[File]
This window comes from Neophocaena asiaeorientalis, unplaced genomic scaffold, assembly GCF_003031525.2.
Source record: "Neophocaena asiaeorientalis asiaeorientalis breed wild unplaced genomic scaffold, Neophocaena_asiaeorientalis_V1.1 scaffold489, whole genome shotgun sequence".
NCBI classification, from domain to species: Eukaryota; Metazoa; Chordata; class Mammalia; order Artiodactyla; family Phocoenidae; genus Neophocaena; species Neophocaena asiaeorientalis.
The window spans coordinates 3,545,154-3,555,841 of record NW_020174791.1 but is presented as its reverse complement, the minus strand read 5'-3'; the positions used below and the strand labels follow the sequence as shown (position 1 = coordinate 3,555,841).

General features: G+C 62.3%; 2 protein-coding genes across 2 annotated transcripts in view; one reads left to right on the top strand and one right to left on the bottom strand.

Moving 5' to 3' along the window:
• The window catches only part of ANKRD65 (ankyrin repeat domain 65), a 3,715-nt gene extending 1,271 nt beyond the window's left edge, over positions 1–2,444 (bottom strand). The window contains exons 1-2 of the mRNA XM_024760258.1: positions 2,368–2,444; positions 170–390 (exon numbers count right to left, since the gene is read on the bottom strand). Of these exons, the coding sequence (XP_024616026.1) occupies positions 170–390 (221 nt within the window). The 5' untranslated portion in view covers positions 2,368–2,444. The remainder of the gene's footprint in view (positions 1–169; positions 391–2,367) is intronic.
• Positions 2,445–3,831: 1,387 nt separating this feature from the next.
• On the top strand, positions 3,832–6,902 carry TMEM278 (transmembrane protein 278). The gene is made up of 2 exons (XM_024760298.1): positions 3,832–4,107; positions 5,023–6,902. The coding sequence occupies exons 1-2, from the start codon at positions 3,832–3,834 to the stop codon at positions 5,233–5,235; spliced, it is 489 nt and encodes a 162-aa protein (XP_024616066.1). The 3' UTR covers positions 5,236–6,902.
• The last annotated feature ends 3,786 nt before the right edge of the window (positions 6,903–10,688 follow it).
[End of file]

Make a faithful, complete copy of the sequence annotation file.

This window comes from Neophocaena asiaeorientalis, unplaced genomic scaffold, assembly GCF_003031525.2.
Source record: "Neophocaena asiaeorientalis asiaeorientalis breed wild unplaced genomic scaffold, Neophocaena_asiaeorientalis_V1.1 scaffold489, whole genome shotgun sequence".
NCBI classification, from domain to species: Eukaryota; Metazoa; Chordata; class Mammalia; order Artiodactyla; family Phocoenidae; genus Neophocaena; species Neophocaena asiaeorientalis.
The window spans coordinates 3,545,154-3,555,841 of record NW_020174791.1 but is presented as its reverse complement, the minus strand read 5'-3'; the positions used below and the strand labels follow the sequence as shown (position 1 = coordinate 3,555,841).

General features: G+C 62.3%; 2 protein-coding genes across 2 annotated transcripts in view; one reads left to right on the top strand and one right to left on the bottom strand.

Moving 5' to 3' along the window:
• The window catches only part of ANKRD65 (ankyrin repeat domain 65), a 3,715-nt gene extending 1,271 nt beyond the window's left edge, over positions 1–2,444 (bottom strand). The window contains exons 1-2 of the mRNA XM_024760258.1: positions 2,368–2,444; positions 170–390 (exon numbers count right to left, since the gene is read on the bottom strand). Of these exons, the coding sequence (XP_024616026.1) occupies positions 170–390 (221 nt within the window). The 5' untranslated portion in view covers positions 2,368–2,444. The remainder of the gene's footprint in view (positions 1–169; positions 391–2,367) is intronic.
• Positions 2,445–3,831: 1,387 nt separating this feature from the next.
• On the top strand, positions 3,832–6,902 carry TMEM278 (transmembrane protein 278). The gene is made up of 2 exons (XM_024760298.1): positions 3,832–4,107; positions 5,023–6,902. The coding sequence occupies exons 1-2, from the start codon at positions 3,832–3,834 to the stop codon at positions 5,233–5,235; spliced, it is 489 nt and encodes a 162-aa protein (XP_024616066.1). The 3' UTR covers positions 5,236–6,902.
• The last annotated feature ends 3,786 nt before the right edge of the window (positions 6,903–10,688 follow it).